• In some embodiments, the anode has an average thickness in a range from about 50 nm to about 100 μm, from about 100 nm to about 1 μm, or from about 200 nm to about 500 nm. In some embodiments, the anode has an average thickness less than about 100 μm, less than about 1 μm, less than about 500 nm, less than about 200 nm, less than about 100 nm or less than about 50 nm.
  • According to various embodiments, the battery has a two-layer electrolyte design that involves two mutually immiscible layers, a solid layer and a liquid layer. Without wishing to be bound by a particular theory, lithium ions traveling from one electrode to the other electrode need to pass through two different electrolytes in series.
  • In some embodiments, the batteries use lithiated cathodes and a protected ultra-thin lithium metal anode. On charge, lithium ions de-intercalate from cathode and move into liquid electrolyte, then into solid electrolyte, and finally are plated onto lithium metal anode. On discharge, lithium ions strip from lithium metal anode, move into solid electrolyte, then into liquid electrolyte, and finally are intercalated into cathode.
  • In certain embodiments, the solid electrolyte acts as a separator, thus no additional separator is needed. Alternatively, an additional separator may still be used when the solid electrolyte is very thin. The separator may be, for example, a polypropylene (PP), polyethylene (PE), or trilayer PP/PE/PP electrolytic separator membrane.
  • FIG. 1 is a schematic illustration of a lithium battery (100), in accordance with certain embodiments of the invention. As depicted, the battery includes a polymer ionic liquid (PIL) gel electrolyte (102), a cathode-electrolyte interface (104), a protected lithium metal surface (106), and a metallic anode (108). In various embodiments, the gel electrolyte includes a polymer ionic liquid (PIL) and a solid graft (block) copolymer electrolyte (GCE). The PIL gel electrolyte has high conductivity (e.g., 10 to 20 mS/cm) but is generally a liquid, which may make handling or processing difficult. In one embodiment, the GCE is easily processed using printing techniques, but has low conductivity (e.g., about 0.01 mS/cm). The combination of PIL and GCE in the gel electrolyte creates a high conductivity and printable gel electrolyte.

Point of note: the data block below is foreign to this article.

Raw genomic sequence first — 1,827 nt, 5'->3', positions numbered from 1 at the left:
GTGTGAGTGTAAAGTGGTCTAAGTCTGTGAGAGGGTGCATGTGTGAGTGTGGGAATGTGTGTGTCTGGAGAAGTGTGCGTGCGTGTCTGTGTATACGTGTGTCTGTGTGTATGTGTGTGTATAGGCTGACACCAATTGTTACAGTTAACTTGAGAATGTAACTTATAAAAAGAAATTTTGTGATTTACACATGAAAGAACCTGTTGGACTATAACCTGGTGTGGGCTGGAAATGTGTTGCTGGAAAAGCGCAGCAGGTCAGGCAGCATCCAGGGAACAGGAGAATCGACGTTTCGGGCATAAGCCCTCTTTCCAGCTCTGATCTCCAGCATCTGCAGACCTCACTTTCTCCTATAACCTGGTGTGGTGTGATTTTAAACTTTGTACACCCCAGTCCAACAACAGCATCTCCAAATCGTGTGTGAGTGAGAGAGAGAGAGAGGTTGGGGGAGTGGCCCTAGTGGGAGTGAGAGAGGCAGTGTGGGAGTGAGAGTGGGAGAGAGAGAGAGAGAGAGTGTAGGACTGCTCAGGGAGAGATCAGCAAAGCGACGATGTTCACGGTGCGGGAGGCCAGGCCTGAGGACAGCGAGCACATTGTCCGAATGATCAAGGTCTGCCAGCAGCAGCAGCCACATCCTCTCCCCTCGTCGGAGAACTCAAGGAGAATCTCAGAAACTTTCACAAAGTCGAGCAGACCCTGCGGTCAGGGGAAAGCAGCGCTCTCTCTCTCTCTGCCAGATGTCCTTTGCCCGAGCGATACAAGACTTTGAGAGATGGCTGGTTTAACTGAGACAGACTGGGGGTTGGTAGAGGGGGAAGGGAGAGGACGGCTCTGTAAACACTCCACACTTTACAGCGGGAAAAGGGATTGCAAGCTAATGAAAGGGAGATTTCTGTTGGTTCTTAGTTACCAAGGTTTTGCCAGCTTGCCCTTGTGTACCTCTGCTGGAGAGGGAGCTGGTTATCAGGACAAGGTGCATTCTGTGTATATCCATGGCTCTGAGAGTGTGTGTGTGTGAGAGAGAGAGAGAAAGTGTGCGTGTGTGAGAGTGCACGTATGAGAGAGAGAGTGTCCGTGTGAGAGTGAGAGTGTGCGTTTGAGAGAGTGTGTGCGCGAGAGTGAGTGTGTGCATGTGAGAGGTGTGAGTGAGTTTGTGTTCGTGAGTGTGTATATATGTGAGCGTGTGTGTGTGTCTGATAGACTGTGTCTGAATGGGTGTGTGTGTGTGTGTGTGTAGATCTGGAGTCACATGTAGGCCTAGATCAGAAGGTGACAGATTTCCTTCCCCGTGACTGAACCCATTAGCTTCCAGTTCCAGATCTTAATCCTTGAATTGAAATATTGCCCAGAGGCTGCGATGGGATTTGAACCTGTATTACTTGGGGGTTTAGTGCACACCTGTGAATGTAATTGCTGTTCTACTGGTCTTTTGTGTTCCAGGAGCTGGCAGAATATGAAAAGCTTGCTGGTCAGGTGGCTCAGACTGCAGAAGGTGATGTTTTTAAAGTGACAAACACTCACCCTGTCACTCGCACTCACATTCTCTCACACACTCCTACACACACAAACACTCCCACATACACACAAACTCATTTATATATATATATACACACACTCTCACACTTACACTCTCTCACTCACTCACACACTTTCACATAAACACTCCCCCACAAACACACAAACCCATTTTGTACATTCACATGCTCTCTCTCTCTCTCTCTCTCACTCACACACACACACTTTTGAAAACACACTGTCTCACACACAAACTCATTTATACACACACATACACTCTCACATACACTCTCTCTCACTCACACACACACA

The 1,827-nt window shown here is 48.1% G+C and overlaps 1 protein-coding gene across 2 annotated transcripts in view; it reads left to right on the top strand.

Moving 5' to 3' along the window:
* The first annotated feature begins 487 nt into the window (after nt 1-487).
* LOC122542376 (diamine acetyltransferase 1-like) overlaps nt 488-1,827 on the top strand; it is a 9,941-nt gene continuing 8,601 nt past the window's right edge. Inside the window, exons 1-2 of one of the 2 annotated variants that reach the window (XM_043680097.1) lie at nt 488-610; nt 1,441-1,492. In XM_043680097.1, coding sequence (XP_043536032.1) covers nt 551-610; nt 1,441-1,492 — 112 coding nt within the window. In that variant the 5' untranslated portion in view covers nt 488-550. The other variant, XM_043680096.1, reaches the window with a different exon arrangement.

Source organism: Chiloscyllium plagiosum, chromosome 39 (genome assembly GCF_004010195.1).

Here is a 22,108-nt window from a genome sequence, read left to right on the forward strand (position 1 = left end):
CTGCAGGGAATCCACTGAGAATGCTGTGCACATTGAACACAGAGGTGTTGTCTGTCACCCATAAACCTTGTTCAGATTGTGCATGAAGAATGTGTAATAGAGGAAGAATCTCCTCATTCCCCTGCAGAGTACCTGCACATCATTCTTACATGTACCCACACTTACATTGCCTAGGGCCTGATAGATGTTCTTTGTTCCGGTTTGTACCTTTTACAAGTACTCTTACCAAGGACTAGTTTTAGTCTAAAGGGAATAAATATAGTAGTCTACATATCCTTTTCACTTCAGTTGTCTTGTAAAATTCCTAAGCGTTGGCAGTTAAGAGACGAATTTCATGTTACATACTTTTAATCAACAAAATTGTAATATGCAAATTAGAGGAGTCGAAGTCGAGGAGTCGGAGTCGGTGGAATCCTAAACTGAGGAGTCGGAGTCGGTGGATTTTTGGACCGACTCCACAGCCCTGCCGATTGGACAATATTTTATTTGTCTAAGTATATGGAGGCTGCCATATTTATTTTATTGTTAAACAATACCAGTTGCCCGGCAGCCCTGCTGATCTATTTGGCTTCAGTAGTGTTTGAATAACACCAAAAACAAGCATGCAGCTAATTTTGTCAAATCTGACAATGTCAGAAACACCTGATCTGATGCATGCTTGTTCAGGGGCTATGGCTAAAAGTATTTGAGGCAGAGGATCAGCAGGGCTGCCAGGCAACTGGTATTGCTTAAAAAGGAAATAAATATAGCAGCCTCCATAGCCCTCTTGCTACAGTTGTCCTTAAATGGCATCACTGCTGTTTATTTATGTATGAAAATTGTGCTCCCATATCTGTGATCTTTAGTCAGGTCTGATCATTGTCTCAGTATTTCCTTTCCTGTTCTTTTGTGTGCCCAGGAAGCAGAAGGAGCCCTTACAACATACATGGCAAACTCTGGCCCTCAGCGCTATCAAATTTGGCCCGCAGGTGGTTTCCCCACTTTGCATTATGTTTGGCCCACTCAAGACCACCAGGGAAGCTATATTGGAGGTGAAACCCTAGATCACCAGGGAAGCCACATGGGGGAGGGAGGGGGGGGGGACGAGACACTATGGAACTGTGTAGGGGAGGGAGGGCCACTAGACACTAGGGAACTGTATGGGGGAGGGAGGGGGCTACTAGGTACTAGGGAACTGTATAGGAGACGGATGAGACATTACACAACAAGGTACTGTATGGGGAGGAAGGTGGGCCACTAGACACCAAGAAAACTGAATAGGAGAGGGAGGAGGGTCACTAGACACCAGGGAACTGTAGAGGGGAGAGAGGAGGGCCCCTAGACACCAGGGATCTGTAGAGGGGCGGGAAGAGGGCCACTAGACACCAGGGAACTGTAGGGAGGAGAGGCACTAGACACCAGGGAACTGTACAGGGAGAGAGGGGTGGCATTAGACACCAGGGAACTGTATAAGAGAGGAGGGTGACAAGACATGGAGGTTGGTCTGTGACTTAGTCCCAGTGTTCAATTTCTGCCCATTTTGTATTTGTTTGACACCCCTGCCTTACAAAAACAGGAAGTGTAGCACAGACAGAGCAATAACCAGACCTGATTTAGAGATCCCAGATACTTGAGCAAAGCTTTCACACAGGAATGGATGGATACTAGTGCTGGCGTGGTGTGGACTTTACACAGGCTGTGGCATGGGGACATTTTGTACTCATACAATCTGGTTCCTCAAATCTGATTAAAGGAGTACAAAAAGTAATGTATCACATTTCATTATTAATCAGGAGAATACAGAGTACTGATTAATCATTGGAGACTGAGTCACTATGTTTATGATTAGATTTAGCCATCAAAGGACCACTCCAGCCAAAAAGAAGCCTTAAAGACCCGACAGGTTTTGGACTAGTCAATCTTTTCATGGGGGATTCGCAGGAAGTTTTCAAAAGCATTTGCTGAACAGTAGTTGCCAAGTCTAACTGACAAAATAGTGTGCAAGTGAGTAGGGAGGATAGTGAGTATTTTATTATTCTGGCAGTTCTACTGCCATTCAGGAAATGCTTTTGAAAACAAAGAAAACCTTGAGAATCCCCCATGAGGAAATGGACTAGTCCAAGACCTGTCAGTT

• In certain embodiments—for example, batteries having structure as shown in FIG. 5 (504) and FIG. 1 (100)—the battery has a liquid electrolyte such as a polymer ionic liquid (PIL). The PIL may include a low molecular weight polymer, a thermally stable ionic liquid, and a lithium salt. The low molecular weight polymer may include, for example, an ethylene oxide chain. In one embodiment, the low molecular weight polymer includes a glyme, such as poly(ethylene glycol) dimethyl ether [polyglyme, PEGDME], tetra(ethylene glycol)dimethyl ether [tetraglyme, TEGDME], and/or tri(ethylene glycol)dimethyl ether [triglyme]. A weight-average molecular weight of the low molecular weight polymer may be, for example, from about 75 to about 2000, or preferably from about 250 to about 500. In certain embodiments, the thermally stable ionic liquid includes ammonium, imidazolium, piperidium, pyridinium, pyrrolidinium, phosphonium, and/or sulfonium-based cations, and bis(trifluoromethylsulfonyl)imide, bromide, chloride, dicyanamide, hexafluorophosphate, phosphate, sulfate, iodide, sulfonate, nitrate, tetrafluoroborate, thiocyanate, and/or triflate-based anions. Examples of lithium salts include LiPF6, LiBF4, LiClO4, LiCF3SO3, LiN(CF3SO2)2, LiSbF6, LiAsF6, LiN(CF3CF2SO2)2, (C2H5)4NBF4, (C2H5)3CH3NBF4, and/or LiI.
  • In some embodiments, the battery includes both a liquid electrolyte and a solid electrolyte. The solid electrolyte can be made with a solid polymer, ceramic, or polymer-ceramic composite. In various embodiments, the solid electrolyte includes a GCE. In certain embodiments, the solid GCE includes two low glass transition temperature polymer blocks and a lithium salt. In one embodiment, a first polymer block is hydrophobic, such as polydimethyl siloxane (PDMS), and a second polymer block is hydrophilic, such as polyoxyethylene methacrylate (POEM) and/or polyoxyethylene acrylate (POEA).
  • According to some embodiments, the battery includes a gel electrolyte. To form the gel electrolyte, in certain embodiments, PIL and GCE are combined at various weight ratios. For example, in one embodiment, the ratio of GCE to PIL (i.e., GCE:PIL) is from about 1:4 to about 1:1. The gel electrolyte can perform safely from subzero temperatures (e.g., near the melting point of the ionic liquid) to extremely high temperatures (e.g., above 200° C., or the melting point of pure lithium metal). The gel electrolyte may be used for rechargeable lithium batteries (e.g., lithium-ion, lithium-sulfur, and lithium-air) and/or primary lithium batteries.